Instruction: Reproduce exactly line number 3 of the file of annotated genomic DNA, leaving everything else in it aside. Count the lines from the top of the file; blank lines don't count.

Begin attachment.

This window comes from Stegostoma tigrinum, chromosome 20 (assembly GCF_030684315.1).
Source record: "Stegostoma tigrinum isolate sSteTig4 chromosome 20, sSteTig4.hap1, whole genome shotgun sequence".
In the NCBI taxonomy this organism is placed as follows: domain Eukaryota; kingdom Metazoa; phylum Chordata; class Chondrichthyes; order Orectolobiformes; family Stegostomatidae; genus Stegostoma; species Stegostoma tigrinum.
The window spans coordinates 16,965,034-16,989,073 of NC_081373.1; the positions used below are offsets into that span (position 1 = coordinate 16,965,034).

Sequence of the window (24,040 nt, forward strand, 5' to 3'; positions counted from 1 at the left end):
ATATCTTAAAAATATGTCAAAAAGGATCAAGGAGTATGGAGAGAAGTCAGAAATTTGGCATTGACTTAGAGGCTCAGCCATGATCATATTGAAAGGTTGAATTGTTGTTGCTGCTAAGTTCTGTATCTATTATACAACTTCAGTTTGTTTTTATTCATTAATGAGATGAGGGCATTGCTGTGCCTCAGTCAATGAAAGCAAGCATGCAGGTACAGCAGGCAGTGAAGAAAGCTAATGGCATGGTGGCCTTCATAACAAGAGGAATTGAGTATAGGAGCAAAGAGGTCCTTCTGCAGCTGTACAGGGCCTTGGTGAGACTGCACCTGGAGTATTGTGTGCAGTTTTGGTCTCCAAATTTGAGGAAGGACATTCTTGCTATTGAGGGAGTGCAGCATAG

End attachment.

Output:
In the NCBI taxonomy this organism is placed as follows: domain Eukaryota; kingdom Metazoa; phylum Chordata; class Chondrichthyes; order Orectolobiformes; family Stegostomatidae; genus Stegostoma; species Stegostoma tigrinum.